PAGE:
Nanowrimo 2017 – I ignited magic at 5000 words with this excerpt…


fidget spinner

Harlan was a student at the local high school. Grade 11, I think. Average grades. If he worked harder he did better. But mostly he just worked hard enough to keep everyone happy and off his case. On the day our story actually starts Harlan had just been hauled into the office.

“Harlan, take a seat there until I finish this email and I’ll be right out.”

Harlan sat down. The chairs were black and soft and spacious. Two of them, side by each with the big arms touching. In the other chair was a girl, skin as dark as cocoa, bust falling out of her lowcut top. She was painting her nails, waiting too.

“So, Harley m’boy, whatcha in here for?”

Harlan shrugged. He had no idea.

She chewed her gum and smacked the bubble against the roof of her mouth. Grinned. A blob of bright orange paint fell on Harlan’s backpack. She grinned again. “That’s for good luck in there. Adams is mad about something. You musta screwed up.”

“How do you know it isn’t you she’s mad at?”

“Me? Nah. I’m Teacher’s Pet around here.”

Harlan had nothing to say to that. He shifted in his chair and closed his eyes. He hadn’t done anything weird but just sat there sifting through his day in case he missed something and really had screwed up. When he was called in he said goodbye to his seat-mate and meandered into the inner office.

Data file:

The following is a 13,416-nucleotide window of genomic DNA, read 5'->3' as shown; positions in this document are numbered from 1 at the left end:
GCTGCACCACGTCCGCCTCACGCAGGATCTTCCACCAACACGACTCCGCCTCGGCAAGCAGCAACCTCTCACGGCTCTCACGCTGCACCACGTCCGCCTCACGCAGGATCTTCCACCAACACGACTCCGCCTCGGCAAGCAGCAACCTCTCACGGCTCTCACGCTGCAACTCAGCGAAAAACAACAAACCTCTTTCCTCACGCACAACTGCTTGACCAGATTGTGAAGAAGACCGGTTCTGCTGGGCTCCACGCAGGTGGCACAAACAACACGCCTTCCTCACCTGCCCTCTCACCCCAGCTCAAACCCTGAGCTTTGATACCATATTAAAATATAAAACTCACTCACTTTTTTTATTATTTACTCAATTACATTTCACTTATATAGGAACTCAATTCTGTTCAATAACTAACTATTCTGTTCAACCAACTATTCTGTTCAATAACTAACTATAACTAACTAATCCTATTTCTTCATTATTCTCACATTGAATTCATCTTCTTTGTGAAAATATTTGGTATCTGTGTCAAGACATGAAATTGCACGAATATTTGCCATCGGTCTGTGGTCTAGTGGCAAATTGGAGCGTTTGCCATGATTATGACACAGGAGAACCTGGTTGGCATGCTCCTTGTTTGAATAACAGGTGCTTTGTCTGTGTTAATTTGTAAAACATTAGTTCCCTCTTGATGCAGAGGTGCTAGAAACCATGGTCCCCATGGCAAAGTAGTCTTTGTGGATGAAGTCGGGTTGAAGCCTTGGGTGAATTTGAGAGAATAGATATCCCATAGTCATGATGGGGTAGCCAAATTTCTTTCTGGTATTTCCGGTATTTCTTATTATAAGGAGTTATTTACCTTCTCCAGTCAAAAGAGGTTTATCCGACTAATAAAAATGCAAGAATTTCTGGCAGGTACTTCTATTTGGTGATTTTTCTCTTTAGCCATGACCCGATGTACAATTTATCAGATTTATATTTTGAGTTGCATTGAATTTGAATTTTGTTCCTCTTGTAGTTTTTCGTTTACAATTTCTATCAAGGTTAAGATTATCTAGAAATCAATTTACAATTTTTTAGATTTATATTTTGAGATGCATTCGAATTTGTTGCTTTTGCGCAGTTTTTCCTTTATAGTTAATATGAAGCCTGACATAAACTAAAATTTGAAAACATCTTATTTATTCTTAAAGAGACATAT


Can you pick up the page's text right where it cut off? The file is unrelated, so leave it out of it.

“Sit down, Harlan. Over there.” Ms. Adams pointed to a chair by the round table, known by the students as the Interrogation Table. Though truthfully more kids were offered tissue there than were grilled.

“Harlan, we have you on camera taking a backpack from an open locker.”

Harlan’s eyebrows went up. He looked down at his backpack, orange nail polish drying  near the zipper.

“What do you say, Harlan?”

“Uh ….”

Ms. Adams shifted in her chair and swiveled around to face him. “Harlan. You’re on camera. Say something.”

“Uh…. wasn’t me.”

“Harlan.” They stared at each other for a moment. “Want to see the footage?”

Harlan did. So Ms. Adams took him into the other room, where the cameras were rolling. The screen showed about twelve different locations in the building – entrances and bathroom doors and hallways. He had no idea. I mean, obviously he knew there were cameras. Everyone knew there were cameras but he hadn’t given it any thought. Now it dawned on him that everything he did outside the classrooms and the bathroom was all on film. All of it. This took a minute to digest.

“Here, Harlan.” She pointed to a part of the screen that showed the lockers in the hallway by the library. There was a guy in jeans and a hoodie, short dark hair, backpack just like his. The guy looked both ways, opened a locker and grabbed another backpack, then walked right under the camera and that was that. Ms. Adams pointed to another location on the screen. The guy walked into the camera, looked up for a millisecond at the camera, then pulled up his hoodie and went up the stairs. The next camera showed him heading down a hallway and into the bathroom. A few moments later he came out with only one backpack. Ms. Adams turned the screen off.


Harlan had no idea. It wasn’t him. He did see how she thought it might be him though.

“Not me. I was in class. Ask Mrs. Grant.”

“Harlan, I didn’t tell you when it happened. How do you know which class this was in?”

Oh. Harlan didn’t. He just assumed it’d just happened, like just recently. Like maybe just before lunch. He shrugged.